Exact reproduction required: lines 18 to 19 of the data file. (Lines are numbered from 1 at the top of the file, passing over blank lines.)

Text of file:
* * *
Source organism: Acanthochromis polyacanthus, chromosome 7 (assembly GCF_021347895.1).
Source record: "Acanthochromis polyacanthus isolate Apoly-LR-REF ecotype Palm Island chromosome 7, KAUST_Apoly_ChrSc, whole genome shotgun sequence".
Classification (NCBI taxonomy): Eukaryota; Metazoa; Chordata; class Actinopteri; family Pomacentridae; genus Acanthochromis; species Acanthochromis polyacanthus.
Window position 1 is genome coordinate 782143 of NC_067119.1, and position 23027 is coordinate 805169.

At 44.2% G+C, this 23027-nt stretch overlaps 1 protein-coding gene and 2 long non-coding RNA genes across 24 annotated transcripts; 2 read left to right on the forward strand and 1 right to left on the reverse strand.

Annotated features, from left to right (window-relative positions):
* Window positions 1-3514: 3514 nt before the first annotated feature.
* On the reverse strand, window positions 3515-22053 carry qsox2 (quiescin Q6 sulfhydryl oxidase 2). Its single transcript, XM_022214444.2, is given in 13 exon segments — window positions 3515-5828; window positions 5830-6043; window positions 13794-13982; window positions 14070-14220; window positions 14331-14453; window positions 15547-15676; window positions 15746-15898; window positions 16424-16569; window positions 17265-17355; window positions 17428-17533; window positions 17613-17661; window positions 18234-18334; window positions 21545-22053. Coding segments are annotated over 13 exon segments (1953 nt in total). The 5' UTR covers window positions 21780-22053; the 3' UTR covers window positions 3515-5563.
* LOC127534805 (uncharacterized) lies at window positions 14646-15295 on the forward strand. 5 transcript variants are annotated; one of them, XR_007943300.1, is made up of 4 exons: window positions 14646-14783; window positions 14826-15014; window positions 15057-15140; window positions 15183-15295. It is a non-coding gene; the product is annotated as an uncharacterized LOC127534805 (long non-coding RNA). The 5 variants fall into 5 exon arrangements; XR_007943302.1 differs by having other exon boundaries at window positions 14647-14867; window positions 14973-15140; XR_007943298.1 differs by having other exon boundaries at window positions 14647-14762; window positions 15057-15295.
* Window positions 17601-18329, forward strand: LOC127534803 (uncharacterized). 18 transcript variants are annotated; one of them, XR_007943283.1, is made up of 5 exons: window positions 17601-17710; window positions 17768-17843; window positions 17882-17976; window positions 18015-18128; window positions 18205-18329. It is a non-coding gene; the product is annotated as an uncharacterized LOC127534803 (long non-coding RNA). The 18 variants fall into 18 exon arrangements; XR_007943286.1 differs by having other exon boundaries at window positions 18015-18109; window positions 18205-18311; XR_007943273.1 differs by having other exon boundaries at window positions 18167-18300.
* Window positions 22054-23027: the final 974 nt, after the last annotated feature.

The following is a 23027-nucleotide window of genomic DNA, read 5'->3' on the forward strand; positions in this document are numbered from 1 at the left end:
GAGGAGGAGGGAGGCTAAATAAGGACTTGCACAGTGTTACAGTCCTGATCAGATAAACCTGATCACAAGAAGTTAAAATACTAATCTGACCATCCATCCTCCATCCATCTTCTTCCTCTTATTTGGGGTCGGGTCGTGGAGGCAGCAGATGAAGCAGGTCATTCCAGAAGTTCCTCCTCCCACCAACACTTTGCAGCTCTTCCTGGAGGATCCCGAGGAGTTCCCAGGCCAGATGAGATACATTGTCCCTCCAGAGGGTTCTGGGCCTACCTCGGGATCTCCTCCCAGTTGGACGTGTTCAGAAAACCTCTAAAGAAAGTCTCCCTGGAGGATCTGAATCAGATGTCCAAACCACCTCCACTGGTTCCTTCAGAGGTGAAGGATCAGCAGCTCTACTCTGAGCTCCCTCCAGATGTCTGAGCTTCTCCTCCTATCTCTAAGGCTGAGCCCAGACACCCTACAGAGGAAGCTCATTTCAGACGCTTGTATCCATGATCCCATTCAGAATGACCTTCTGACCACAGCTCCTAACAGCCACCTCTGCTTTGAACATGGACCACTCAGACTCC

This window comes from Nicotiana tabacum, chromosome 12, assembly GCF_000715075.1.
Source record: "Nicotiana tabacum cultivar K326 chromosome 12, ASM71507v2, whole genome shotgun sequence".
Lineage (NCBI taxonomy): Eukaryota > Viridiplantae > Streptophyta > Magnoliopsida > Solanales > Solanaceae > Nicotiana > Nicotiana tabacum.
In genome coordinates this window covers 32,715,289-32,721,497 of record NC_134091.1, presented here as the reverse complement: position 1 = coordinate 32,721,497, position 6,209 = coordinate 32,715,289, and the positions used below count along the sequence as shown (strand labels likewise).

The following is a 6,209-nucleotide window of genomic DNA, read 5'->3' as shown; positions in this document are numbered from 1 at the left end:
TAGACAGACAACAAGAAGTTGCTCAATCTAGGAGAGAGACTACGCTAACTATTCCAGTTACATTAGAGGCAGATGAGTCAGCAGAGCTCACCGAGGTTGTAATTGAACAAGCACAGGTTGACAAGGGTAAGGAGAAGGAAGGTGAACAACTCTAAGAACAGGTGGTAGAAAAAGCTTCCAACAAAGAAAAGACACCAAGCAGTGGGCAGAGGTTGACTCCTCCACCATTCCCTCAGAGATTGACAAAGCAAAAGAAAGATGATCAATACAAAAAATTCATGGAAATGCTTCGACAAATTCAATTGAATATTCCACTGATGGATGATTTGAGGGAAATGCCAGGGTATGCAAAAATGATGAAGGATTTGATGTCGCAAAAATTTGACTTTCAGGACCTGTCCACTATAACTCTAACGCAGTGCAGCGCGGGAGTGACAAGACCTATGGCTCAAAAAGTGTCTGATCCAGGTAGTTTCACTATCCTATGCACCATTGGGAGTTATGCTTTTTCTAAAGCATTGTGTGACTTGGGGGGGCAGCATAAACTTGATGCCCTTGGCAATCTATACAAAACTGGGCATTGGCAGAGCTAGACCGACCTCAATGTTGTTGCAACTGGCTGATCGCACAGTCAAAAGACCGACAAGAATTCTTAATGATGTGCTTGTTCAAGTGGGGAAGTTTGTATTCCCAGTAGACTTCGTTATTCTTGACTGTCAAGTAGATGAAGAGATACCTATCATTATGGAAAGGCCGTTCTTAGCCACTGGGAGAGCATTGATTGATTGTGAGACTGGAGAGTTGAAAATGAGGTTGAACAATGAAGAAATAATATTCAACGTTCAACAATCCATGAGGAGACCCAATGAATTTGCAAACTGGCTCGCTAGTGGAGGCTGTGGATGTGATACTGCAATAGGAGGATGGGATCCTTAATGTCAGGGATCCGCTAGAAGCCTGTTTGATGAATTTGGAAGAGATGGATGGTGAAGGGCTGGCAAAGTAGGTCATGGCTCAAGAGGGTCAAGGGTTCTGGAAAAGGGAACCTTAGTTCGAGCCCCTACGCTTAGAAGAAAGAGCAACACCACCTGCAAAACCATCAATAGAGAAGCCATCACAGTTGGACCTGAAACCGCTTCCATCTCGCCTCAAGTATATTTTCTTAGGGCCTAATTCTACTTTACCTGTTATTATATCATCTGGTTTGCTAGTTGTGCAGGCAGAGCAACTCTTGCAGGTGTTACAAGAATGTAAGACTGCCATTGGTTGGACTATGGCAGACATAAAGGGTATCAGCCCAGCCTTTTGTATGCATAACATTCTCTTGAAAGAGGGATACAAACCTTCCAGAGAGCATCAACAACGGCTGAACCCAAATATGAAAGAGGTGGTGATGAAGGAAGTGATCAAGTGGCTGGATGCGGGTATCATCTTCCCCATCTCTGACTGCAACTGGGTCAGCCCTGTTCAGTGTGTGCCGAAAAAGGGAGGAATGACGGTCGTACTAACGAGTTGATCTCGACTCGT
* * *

The following is a 6,209-nucleotide window of genomic DNA, read 5'->3' as shown; positions in this document are numbered from 1 at the left end:
TAGACAGACAACAAGAAGTTGCTCAATCTAGGAGAGAGACTACGCTAACTATTCCAGTTACATTAGAGGCAGATGAGTCAGCAGAGCTCACCGAGGTTGTAATTGAACAAGCACAGGTTGACAAGGGTAAGGAGAAGGAAGGTGAACAACTCTAAGAACAGGTGGTAGAAAAAGCTTCCAACAAAGAAAAGACACCAAGCAGTGGGCAGAGGTTGACTCCTCCACCATTCCCTCAGAGATTGACAAAGCAAAAGAAAGATGATCAATACAAAAAATTCATGGAAATGCTTCGACAAATTCAATTGAATATTCCACTGATGGATGATTTGAGGGAAATGCCAGGGTATGCAAAAATGATGAAGGATTTGATGTCGCAAAAATTTGACTTTCAGGACCTGTCCACTATAACTCTAACGCAGTGCAGCGCGGGAGTGACAAGACCTATGGCTCAAAAAGTGTCTGATCCAGGTAGTTTCACTATCCTATGCACCATTGGGAGTTATGCTTTTTCTAAAGCATTGTGTGACTTGGGGGGGCAGCATAAACTTGATGCCCTTGGCAATCTATACAAAACTGGGCATTGGCAGAGCTAGACCGACCTCAATGTTGTTGCAACTGGCTGATCGCACAGTCAAAAGACCGACAAGAATTCTTAATGATGTGCTTGTTCAAGTGGGGAAGTTTGTATTCCCAGTAGACTTCGTTATTCTTGACTGTCAAGTAGATGAAGAGATACCTATCATTATGGAAAGGCCGTTCTTAGCCACTGGGAGAGCATTGATTGATTGTGAGACTGGAGAGTTGAAAATGAGGTTGAACAATGAAGAAATAATATTCAACGTTCAACAATCCATGAGGAGACCCAATGAATTTGCAAACTGGCTCGCTAGTGGAGGCTGTGGATGTGATACTGCAATAGGAGGATGGGATCCTTAATGTCAGGGATCCGCTAGAAGCCTGTTTGATGAATTTGGAAGAGATGGATGGTGAAGGGCTGGCAAAGTAGGTCATGGCTCAAGAGGGTCAAGGGTTCTGGAAAAGGGAACCTTAGTTCGAGCCCCTACGCTTAGAAGAAAGAGCAACACCACCTGCAAAACCATCAATAGAGAAGCCATCACAGTTGGACCTGAAACCGCTTCCATCTCGCCTCAAGTATATTTTCTTAGGGCCTAATTCTACTTTACCTGTTATTATATCATCTGGTTTGCTAGTTGTGCAGGCAGAGCAACTCTTGCAGGTGTTACAAGAATGTAAGACTGCCATTGGTTGGACTATGGCAGACATAAAGGGTATCAGCCCAGCCTTTTGTATGCATAACATTCTCTTGAAAGAGGGATACAAACCTTCCAGAGAGCATCAACAACGGCTGAACCCAAATATGAAAGAGGTGGTGATGAAGGAAGTGATCAAGTGGCTGGATGCGGGTATCATCTTCCCCATCTCTGACTGCAACTGGGTCAGCCCTGTTCAGTGTGTGCCGAAAAAGGGAGGAATGACGGTCGTACTAACGAGTTGATCTCGACTCGT